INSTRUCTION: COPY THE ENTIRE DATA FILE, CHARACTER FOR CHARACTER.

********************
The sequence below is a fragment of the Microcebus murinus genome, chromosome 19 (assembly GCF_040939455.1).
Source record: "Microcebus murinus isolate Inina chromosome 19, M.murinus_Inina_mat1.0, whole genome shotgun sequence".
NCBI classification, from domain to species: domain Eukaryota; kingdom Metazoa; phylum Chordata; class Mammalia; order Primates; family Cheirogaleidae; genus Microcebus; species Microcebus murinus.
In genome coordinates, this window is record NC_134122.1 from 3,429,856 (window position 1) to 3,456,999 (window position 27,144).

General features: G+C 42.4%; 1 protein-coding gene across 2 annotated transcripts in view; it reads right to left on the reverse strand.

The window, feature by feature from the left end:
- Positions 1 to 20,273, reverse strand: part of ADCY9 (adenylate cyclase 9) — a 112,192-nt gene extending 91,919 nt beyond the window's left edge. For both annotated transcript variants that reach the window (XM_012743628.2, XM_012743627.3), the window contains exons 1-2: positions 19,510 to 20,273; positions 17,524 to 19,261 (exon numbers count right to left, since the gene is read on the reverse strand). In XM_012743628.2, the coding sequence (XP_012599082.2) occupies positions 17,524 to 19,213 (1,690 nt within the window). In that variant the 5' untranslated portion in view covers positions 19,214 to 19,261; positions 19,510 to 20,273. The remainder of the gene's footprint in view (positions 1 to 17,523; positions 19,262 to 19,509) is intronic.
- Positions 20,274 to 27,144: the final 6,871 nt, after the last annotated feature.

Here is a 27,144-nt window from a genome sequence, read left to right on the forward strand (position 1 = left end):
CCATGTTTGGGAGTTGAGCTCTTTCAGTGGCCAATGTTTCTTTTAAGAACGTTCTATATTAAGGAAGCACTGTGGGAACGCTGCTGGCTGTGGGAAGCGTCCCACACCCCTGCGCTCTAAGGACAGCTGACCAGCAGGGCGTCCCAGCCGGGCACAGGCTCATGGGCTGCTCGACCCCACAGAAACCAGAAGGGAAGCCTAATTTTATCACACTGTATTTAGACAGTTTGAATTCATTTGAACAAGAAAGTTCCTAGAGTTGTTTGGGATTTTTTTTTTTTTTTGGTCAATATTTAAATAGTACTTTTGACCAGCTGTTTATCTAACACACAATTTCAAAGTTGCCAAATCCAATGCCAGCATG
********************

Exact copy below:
The sequence below is a fragment of the Microcebus murinus genome, chromosome 19 (assembly GCF_040939455.1).
Source record: "Microcebus murinus isolate Inina chromosome 19, M.murinus_Inina_mat1.0, whole genome shotgun sequence".
NCBI classification, from domain to species: domain Eukaryota; kingdom Metazoa; phylum Chordata; class Mammalia; order Primates; family Cheirogaleidae; genus Microcebus; species Microcebus murinus.
In genome coordinates, this window is record NC_134122.1 from 3,429,856 (window position 1) to 3,456,999 (window position 27,144).

General features: G+C 42.4%; 1 protein-coding gene across 2 annotated transcripts in view; it reads right to left on the reverse strand.

The window, feature by feature from the left end:
- Positions 1 to 20,273, reverse strand: part of ADCY9 (adenylate cyclase 9) — a 112,192-nt gene extending 91,919 nt beyond the window's left edge. For both annotated transcript variants that reach the window (XM_012743628.2, XM_012743627.3), the window contains exons 1-2: positions 19,510 to 20,273; positions 17,524 to 19,261 (exon numbers count right to left, since the gene is read on the reverse strand). In XM_012743628.2, the coding sequence (XP_012599082.2) occupies positions 17,524 to 19,213 (1,690 nt within the window). In that variant the 5' untranslated portion in view covers positions 19,214 to 19,261; positions 19,510 to 20,273. The remainder of the gene's footprint in view (positions 1 to 17,523; positions 19,262 to 19,509) is intronic.
- Positions 20,274 to 27,144: the final 6,871 nt, after the last annotated feature.

Here is a 27,144-nt window from a genome sequence, read left to right on the forward strand (position 1 = left end):
CCATGTTTGGGAGTTGAGCTCTTTCAGTGGCCAATGTTTCTTTTAAGAACGTTCTATATTAAGGAAGCACTGTGGGAACGCTGCTGGCTGTGGGAAGCGTCCCACACCCCTGCGCTCTAAGGACAGCTGACCAGCAGGGCGTCCCAGCCGGGCACAGGCTCATGGGCTGCTCGACCCCACAGAAACCAGAAGGGAAGCCTAATTTTATCACACTGTATTTAGACAGTTTGAATTCATTTGAACAAGAAAGTTCCTAGAGTTGTTTGGGATTTTTTTTTTTTTTTGGTCAATATTTAAATAGTACTTTTGACCAGCTGTTTATCTAACACACAATTTCAAAGTTGCCAAATCCAATGCCAGCATG